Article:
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3 Posts authored by: awenlock

It's the big day.  You've got your rollout plan in operation, tested your patches and sent out your communications, yes you’ve guessed it, it’s patch rollout time. Patch days seem to go one of two ways: they are either very quiet or get very busy.  Walking into the office on a patch rollout day is always one where you dread to look to see if you have a voicemail waiting already as that's not usually a good sign. Managing the rollout and keeping track of how it’s going are very important and essential if you are going to spot any issues early.  During a patch rollout you will want to have several checks during the day to make sure that everything is running ok.

 

Helpdesk Monitoring:

When users have an issue with a patch their first port of call will be the helpdesk. Keeping in touch with your helpdesk during the day to see what the call volumes are like is always a good idea and helps to spot any issues early on.  Typically calls will be where there is an issue with a particular patch or application.

 

If there are issues being reported then you will need the following information from your helpdesk:

  • How many users are affected? (This is important because if you have 500 successfully patched machines and only 2 failures, it might not be patch related!)
  • Is the issue occurring on any machines that don't have the patches applied? (Helps to identify if it’s actually a patch issue or system issue.)
  • Steps for recreating the issue. (What was the user doing to get the error? The key is for you to be able to test it yourself on a patched and non-patched machine.)
  • Has the issue occurred previously? (If it’s occurred before, how was it fixed? Again helps to prove if the patches are at fault or not.)

 

Based on this information you can then start to investigate further and decide whether a patch is actually at fault or if the issue is unrelated.

 

Hopefully though when you check with your helpdesk there won’t be many calls at all.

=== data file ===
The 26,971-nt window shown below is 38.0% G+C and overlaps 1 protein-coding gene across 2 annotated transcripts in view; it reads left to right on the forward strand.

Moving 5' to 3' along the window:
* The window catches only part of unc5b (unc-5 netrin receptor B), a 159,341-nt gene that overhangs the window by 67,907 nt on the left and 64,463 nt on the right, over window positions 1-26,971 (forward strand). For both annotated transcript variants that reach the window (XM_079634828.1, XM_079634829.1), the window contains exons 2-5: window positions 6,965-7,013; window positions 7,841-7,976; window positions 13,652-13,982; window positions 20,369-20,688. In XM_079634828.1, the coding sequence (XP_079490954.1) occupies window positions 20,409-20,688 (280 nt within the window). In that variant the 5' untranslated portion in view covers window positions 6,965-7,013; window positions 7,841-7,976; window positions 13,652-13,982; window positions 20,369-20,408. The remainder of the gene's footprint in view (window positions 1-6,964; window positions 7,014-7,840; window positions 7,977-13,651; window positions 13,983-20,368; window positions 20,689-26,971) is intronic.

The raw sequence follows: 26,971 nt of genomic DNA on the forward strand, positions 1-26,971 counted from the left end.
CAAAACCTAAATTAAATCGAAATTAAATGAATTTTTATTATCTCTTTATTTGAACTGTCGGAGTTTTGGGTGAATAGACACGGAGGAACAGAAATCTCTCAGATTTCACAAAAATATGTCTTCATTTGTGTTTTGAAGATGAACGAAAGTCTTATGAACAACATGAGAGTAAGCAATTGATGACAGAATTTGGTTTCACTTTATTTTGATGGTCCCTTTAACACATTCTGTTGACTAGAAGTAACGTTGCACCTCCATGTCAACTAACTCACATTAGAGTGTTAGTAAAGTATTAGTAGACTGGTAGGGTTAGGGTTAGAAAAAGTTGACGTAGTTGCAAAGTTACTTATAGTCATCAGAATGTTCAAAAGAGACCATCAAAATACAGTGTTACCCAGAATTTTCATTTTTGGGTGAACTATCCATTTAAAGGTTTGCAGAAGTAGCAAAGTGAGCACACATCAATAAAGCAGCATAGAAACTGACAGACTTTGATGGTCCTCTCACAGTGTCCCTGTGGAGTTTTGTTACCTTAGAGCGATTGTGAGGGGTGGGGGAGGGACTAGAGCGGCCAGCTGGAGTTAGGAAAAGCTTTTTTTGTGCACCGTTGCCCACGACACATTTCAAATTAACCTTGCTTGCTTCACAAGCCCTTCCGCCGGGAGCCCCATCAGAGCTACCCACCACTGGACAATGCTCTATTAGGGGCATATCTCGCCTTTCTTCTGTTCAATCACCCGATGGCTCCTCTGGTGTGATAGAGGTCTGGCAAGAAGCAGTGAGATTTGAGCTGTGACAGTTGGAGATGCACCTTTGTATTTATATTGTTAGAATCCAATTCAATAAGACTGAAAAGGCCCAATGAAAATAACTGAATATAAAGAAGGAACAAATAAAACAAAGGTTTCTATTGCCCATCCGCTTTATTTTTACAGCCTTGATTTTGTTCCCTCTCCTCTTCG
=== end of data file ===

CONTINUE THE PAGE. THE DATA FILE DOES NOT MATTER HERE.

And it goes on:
System Monitoring:

Many automated patch tools have reporting built in so that you can see the progress of your rollout and easily view how many machines are showing as successfully patched and how many have reported a failure.  It's also important to check that your patch system is running ok.  The last thing you want on a rollout day is for your patching system to fail so regular health checks are key.  You may already have these automated but it never does any harm to manually check the system as well.

 

Backout Plans:

Most patch rollouts will not have any issues but there's bound to be the odd occasion when you may be asked to stop a patch rolling out or remove a patch.  It’s important therefore that you:

  1. Have a process for stopping a patch rollout.  This may involve changing the status of a specific patch or re-creating the rollout without the affected patch.
  2. Have a process for removing a specific patch.  Most patch management tools have an option to allow you to remove a previously installed patch.  If yours doesn't then a script to run the removal command line of the patch would work or you could remotely connect and remove it.
  3. Ensure that you have good evidence that a patch is causing the issue.  There are occasions when people will panic and want a patch stopped before you’ve even looked at it.  Taking the time to go through the helpdesk checks above will ensure that you have tracked the issue to the patch rather than it being an unrelated issue.

 

As I said in my first blog, Patch Planning: Steps for an Effective Patch Management Process, patching is never straight forward but hopefully you'll find that you have more successful patch rollouts than you do issues.

On paper patching can seem quite straight forward.  You have a system running that needs a patch so you just need to install the patch and job done.  Unfortunately in the Enterprise environment it’s never that simple and there are a lot of obstacles that will be put in your path.

 

As I mentioned in my previous blog there is never a "one solution fits all" for Enterprises and it’s important that you understand your own environment and tailor your patch management to meet your own specific setup.